If you look at all above charts together, it turns out that in 2015 my average run training pace was 6:00 min/km and this year it was 6:15/km. What that means is that this year, I ran less, at a slower pace, and still managed to run the marathon faster. This is something that I wouldn’t have had the confidence to do on my own.

I don’t look much at TSS and IF throughout the year, but, I believe that TSS and IF are good metrics for comparing two workouts. As with the previous charts, this just goes to show I trained less at a lower intensity, and the results have spoken for themselves. Back in 2015, my bike training was focused for a good portion of the year on increasing my FTP. That meant high TSS and high IF. I was scared this year that I wasn’t spending enough time working on those things, but, once again, I trusted my coach, and, things all worked out.

Before diving into these charts, I need to note that I don’t particularly like how TrainingPeaks presents CTL/ATL/TSB. I think that CTL shows how much training stress is being carried over long period of time, however, I don’t agree with equating CTL with fitness. One day off results in a drop in CTL of over 1%, and I refuse to believe that one day off training decreases fitness. Similarly, ATL shows how much training stress is being carried over a short term, but, equating it to fatigue seems wrong. If ATL = CTL, am I really that fatigued. When I think of fatigue, I think more of TSB. If I’ve done more recently that I have over the long term, I’m fatigued, but, if I’ve tapered, then I’m fresh.

With that in mind, let’s consider these charts. In 2015, when I started training, I felt like I “only” had 9 months left, and I got right to it. The result was a CTL that climbed very quickly, but put me in a hole (the very low TSB). This time around, I had somebody who knew how to train for an Ironman guiding me and the CTL climbed much more gradually, without putting me into any real holes. Having somebody who knows what needs to be done when makes training so much easier than letting yourself get into panic mode and going hard right away.

Another thing to notice is that I hit my peak CTL in May 2015, and then I spent the summer doing less and less, probably making myself less race ready. This year I hit my peak CTL three weeks before the race. In fact, CTL/ATL/TSB were the same the day before both races. To me, that means, compared to my potential, I was at the same place before races. However, when I was coaching myself, it means I spent February through July training with more stress than I really needed to. It’s not reflected in those numbers, but, the fatigue incurred during those 6 months could not have been helpful. Again, having a coach who can build you to your potential without pushing too far is a huge benefit.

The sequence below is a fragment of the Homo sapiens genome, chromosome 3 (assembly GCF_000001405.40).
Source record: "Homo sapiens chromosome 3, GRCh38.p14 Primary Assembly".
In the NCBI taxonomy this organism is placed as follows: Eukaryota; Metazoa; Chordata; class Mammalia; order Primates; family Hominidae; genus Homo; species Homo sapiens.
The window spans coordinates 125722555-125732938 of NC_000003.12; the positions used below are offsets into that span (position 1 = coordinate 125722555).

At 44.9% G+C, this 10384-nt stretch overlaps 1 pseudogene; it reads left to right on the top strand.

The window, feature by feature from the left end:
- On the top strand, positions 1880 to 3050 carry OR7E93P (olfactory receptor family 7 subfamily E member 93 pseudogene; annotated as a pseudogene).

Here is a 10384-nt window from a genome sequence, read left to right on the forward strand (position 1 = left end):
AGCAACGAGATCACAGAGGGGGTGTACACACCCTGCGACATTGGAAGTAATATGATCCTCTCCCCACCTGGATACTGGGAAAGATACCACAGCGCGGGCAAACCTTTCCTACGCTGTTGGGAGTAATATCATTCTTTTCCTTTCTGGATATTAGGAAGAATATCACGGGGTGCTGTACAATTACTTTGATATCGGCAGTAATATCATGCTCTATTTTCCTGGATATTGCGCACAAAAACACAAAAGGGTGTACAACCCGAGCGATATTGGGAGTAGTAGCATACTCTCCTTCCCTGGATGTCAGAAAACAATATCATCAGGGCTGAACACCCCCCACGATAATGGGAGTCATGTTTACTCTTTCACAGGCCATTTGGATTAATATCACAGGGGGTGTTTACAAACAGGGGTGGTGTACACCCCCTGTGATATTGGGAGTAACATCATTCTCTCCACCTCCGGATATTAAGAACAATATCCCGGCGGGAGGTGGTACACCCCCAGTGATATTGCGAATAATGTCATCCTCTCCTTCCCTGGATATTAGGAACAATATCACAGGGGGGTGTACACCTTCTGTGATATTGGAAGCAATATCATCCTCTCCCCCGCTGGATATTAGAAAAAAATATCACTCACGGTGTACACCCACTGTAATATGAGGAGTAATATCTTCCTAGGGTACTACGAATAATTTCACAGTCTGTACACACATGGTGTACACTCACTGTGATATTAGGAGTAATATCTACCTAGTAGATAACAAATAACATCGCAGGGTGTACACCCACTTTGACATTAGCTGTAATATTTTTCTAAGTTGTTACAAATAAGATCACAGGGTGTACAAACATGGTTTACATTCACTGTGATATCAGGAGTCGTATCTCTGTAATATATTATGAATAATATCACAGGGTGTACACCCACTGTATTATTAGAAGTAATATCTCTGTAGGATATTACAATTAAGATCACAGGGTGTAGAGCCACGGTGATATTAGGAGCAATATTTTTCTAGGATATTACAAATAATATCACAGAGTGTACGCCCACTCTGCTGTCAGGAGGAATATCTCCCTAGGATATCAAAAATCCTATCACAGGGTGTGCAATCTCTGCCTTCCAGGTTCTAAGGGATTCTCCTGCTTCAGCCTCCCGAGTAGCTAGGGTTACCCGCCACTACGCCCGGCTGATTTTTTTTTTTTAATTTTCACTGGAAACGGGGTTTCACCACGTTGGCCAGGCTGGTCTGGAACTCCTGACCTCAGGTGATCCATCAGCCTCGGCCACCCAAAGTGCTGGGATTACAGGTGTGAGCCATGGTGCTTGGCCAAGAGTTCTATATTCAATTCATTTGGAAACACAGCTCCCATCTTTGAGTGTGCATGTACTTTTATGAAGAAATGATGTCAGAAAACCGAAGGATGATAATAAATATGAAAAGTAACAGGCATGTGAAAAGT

All of that being said, if you want a coach to help you improve, you need to have a coach that you trust implicitly. I mentioned a few times that I felt like I wasn’t doing enough, but, I trusted my coach implicitly. Part of that trust was built by working together since 2016 over shorter distances. I’ve learned to be confident enough expressing how I’m feeling and we communicate as necessary (and by that I mean, we talk daily if necessary, not that we wait until something goes wrong). The other part of trusting in the coach comes from figuring out if they will fit before you start working with the coach. I knew after the 3rd race in my 1st season that I would need a coach if I wanted to progress and that’s when I slowly started looking. First it took me time to figure out exactly what I wanted out of a coach, and then, it was a slow process of finding what was out there and getting as much information about the coach as possible. I think I looked into five or six coaches, e-mailed directly with two and only spoke to one. I would have spoken to more, but, from the conversation we had, I knew that this person was going to be able to provide what I thought I needed to succeed (and so far, I think I have been right). It’s also important to continually reflect upon what you need from a coach, as that will change with time, and not be scared to tell your coach when things change. Early in my relationship with my coach, I kept things to myself, but, as time as went on and we’ve learned how to communicate, I’ve been able to express what I feel like I need, and, I think that has only helped me improve as an athlete.